Q: Do dental therapists provide quality care?
A: Research shows that dental therapists deliver high-quality, safe care: More than 1,000 studies from across the globe found no quality concerns for these midlevel providers.4 Since dental therapists began practicing in Minnesota and Alaska, no malpractice claims have been filed.5 In addition, more than 40,000 Alaska Native people have regular access to dental care because of the addition of dental therapists to dentists’ teams.6
Q: How can dental therapists help dentists?
A: Dental therapists can help dentists provide routine services to more patients, expand their practices, and generate additional revenue. Dentists can oversee dental therapists without being physically present, which offers maximum flexibility when employing dental therapists, whether in the dental office to expand operating hours or in community-based settings.
Dental therapists earn lower salaries than dentists, so incorporating them into the team can also help dentists provide more cost-effective care. By delegating some of the routine procedures to these midlevel staff members, dentists can lower their per-unit costs, treat more patients, and generate higher revenue. In one case study, a private practice dentist who hired a dental therapist saw patient visits increase by 27 percent and the number of new patients grow 38 percent in the first year. The practice also treated more than 200 additional Medicaid patients and earned nearly $24,000 in additional profit.
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- National Institute of Dental and Craniofacial Research, “Oral Health in America: A Report of the Surgeon General,” U.S. Department of Health and Human Services (2000), http://www.nidcr.nih.gov/DataStatistics/SurgeonGeneral/sgr/welcome.htm.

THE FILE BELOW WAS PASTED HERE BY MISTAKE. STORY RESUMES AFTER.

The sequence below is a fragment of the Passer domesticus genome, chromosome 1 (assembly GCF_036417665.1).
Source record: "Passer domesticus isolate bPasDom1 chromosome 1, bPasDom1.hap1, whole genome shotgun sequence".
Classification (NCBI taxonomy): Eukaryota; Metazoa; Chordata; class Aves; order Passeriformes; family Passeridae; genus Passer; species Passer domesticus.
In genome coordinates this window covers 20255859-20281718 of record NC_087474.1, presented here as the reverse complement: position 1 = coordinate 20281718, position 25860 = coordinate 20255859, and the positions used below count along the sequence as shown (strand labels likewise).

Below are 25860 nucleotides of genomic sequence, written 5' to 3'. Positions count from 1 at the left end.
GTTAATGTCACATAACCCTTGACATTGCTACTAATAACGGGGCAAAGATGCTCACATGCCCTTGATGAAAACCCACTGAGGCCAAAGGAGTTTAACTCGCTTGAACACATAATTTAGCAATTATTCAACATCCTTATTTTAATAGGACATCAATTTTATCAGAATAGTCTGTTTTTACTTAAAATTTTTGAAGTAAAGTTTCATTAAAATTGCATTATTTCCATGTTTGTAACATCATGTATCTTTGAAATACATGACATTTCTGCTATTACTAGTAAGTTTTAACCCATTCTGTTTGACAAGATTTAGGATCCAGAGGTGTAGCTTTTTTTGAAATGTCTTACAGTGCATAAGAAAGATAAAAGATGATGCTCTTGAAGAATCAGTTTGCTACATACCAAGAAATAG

- U.S. Public Health Service, Dental Category, “Alaska Dental Health Aide Therapist Program FAQs,” https://dcp.psc.gov/osg/dentist/documents/AKDentalHealthAideFAQs508.pdf; Alaska Native Tribal Health Consortium, “Curriculum & Application: Curriculum for ANTHC's Dental Health Aide Therapist Educational Program,” accessed April 20, 2016, http://anthc.org/dental-health-aide/students.
- David A. Nash et al., “Dental Therapists: A Global Perspective,” International Dental Journal 58, no. 2 (2008): 61–70, http://www.ncbi.nlm.nih.gov/pubmed/18478885.
- David A. Nash et al., “A Review of the Global Literature on Dental Therapists,” Community Dentistry and Oral Epidemiology (2013), http://onlinelibrary.wiley.com/doi/10.1111/cdoe.12052/abstract.
- Minnesota Department of Health and Minnesota Board of Dentistry, “Early Impacts of Dental Therapists in Minnesota” (February 2014), http://www.health.state.mn.us/divs/orhpc/workforce/dt/dtlegisrpt.pdf; Patrick Blahut, deputy director, U.S. Indian Health Service, Division of Oral Health, pers. comm., March 18, 2015.
- Alaska Native Tribal Health Consortium, “Dental Health Aide,” accessed April 19, 2016, http://anthc.org/dental-health-aide.